The apparatus set forth in the present application maybe specifically constructed for the required purposes or it may comprise a general purpose computer or other network device selectively activated or reconfigured by a computer program stored in the computer. The procedures presented herein are not inherently related to any particular computer or other apparatus. In particular, various general purpose machines, including PDA's, laptops, and other hand-held devices, may be used with programs in accordance with the teachings herein, or it may prove more convenient to construct more specialized apparatus to perform the required method steps. In certain circumstances, it is desirable that a piece of hardware possess certain characteristics, these characteristics are described more fully in the following text. The required structures for variety of these machines will appear in the description given below. Machines which may perform the functions of the present invention include those manufactured by such companies as Hewlett Packard, Inc., International Business Machines, Inc., CISCO, Inc., 3COM

Inc., Toshiba Ltd., and Fujitsu Ltd., as well as other manufacturers of computer systems and network devices.
The application sets forth the best mode of the invention as being utilized in connection with network, including a local area network and a TCP/IP network (commonly referred to as a Intranet or Internet), however, one of ordinary skill in the art will recognize that the present invention is suitable for use on any communication network from which the appropriate data may be collected. The best network protocol and associated hardware is heavily dictated by the actual use to which the invention is put in conjunction with the present state of the art in communication systems. Those of ordinary skill in the art recognize that other current and future communication systems will support use of the present invention, such that the invention is not limited to any particular network, but applicable to a broad range of networks.
With respect to the software described herein, one of ordinary skill in the art will recognize that there exists a variety of platforms and languages for creating software for performing the procedures outlined herein. One of ordinary skill in the art also recognizes that the choice of the exact platform and language is often dictated by the specifics of the actual system constructed, such that what may work for one type of general purpose computer may not be efficient on another type of general purpose computer. In practice, the present invention can be realized utilizing Microsoft's Visual Basic, Crystal Reports, True Grid, RoboHelp, DataWidgets, and data stored in the Backus-Naur Form. The expert system used herein can be implemented on any one of a variety of available systems. Of course, these are only examples and other development platforms can be used depending upon the exact implementation of the present invention.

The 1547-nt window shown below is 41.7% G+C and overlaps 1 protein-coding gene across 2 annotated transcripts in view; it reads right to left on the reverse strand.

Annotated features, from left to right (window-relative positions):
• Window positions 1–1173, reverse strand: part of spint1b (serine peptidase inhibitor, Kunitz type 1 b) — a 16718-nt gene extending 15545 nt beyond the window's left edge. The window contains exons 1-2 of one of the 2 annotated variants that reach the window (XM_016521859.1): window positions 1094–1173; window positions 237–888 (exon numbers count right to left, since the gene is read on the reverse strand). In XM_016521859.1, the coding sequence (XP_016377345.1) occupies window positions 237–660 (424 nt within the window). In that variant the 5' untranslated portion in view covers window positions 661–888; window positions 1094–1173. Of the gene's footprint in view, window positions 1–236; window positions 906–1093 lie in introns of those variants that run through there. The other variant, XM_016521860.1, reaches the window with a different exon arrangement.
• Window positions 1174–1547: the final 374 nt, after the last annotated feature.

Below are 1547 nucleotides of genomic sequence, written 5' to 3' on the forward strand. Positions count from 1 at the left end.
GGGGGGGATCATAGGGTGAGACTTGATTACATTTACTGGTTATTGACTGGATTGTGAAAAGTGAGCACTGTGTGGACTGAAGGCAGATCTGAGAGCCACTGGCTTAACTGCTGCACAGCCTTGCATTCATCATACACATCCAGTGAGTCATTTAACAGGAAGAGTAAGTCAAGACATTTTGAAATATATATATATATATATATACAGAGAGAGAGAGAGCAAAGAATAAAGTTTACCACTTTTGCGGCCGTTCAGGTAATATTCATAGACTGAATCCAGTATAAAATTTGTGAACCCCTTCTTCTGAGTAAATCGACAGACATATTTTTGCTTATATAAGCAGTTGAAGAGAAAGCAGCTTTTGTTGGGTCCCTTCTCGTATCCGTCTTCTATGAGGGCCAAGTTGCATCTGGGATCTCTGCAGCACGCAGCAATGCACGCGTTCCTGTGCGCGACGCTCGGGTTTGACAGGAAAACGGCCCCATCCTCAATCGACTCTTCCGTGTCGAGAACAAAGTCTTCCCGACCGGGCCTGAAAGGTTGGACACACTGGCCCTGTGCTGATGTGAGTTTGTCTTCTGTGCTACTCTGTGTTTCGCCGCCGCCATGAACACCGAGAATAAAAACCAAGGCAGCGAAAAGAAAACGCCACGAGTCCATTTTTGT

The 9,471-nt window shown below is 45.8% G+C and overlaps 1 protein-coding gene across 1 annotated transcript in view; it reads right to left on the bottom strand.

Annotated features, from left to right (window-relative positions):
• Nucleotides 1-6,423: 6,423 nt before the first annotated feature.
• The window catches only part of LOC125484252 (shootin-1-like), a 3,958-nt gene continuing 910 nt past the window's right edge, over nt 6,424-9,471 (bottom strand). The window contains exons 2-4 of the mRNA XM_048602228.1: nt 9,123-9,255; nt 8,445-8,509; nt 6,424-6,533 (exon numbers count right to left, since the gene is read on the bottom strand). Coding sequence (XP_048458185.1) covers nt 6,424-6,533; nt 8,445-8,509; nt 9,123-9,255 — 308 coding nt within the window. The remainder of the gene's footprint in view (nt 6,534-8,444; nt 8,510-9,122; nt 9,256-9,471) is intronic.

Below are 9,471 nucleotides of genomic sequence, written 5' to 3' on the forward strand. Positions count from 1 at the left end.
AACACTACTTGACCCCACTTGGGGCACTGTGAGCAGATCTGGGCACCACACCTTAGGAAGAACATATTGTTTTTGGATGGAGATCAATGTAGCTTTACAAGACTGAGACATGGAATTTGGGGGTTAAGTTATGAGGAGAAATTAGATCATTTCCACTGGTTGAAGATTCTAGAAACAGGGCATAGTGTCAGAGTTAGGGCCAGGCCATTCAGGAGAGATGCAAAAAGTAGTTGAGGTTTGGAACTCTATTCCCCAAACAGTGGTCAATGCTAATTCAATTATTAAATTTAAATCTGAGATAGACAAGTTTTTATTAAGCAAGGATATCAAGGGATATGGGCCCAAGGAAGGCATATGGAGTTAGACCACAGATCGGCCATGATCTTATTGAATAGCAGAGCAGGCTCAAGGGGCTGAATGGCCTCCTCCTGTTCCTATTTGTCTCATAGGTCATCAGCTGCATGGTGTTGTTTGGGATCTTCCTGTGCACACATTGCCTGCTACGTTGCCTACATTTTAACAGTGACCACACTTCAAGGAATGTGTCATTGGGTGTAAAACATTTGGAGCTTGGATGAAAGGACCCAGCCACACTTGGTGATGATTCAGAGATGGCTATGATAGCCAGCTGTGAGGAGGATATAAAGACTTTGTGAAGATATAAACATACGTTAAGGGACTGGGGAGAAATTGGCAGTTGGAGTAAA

FIG. 1 is a system diagram of the present invention. In general the present invention utilizes a data structure to assist in identifying the component being inspected and a related expert system to guide users through an individualized inspection operation. The database generates work orders based on the data produced during the inspection and can track inspections and repairs to provide statistical data. The setting shown in FIG. 1 is that of a system suitable for use by the U.S. Navy. Those of ordinary skill in the art will recognize the adaptability of the present invention to other fields of endeavors, including, but not limited to, any organization that has a large population of physical assets that requires periodic or planed maintenance to be performed such as: other military organizations; large equipment manufacturing; computer equipment manufacturers; and any service companies performing maintenance on residential/commercial equipment.
A variety of processing systems 10, 12, and 14 (including replications 10a and 10b of system 10) are connected via a wide area network (WAN) 16 (or the Internet). FIG. 1 shows a variety of configuration possibilities as examples only. The processing system 10 acts as a central repository for an expert system which provides interactive maintenance routines, diagnosis, repair scheduling, and statistical analysis . Commonly available expert systems may be used, the exact selection of which will vary based on how the present invention is implemented. The use of such expert systems, including the population of data therein is largely beyond the scope of the present invention. While examples of data structures usable by such expert systems will be discussed, non-essential details regarding the use of such expert systems are omitted so as to avoid obscuring the invention.
The processing system 12 acts as a database for equipment/component data (one example of a usable data structure is given herein below), and the processing system 14 acts as a database for maintenance policy/procedures (one example of a usable data structure is given herein below). The processing systems 10, 10a, and 10b serve the expert system stored in the central repository to the maintenance personal inspecting the system under consideration. In the example shown in FIG. 1, maintenance personal access the expert system for interactive instructions on performing inspection and maintenance tasks on components of United States Naval Vessels.
The processing system 14 is connected to the WAN 16 by a local area network (LAN) 18a, while the processing system 12 is connected via a LAN 18b and the processing system 10 is connected by a LAN 18c. By way of example only, the central repository for the expert system is shown as being replicated on processing systems 10a and 10b. In general, the various data functions of the present invention are shown as being split among the processing systems 10 - 14, but those of ordinary skill in the art will recognize that this is a matter of convenience only. The function could reside on a single computer or be further distributed.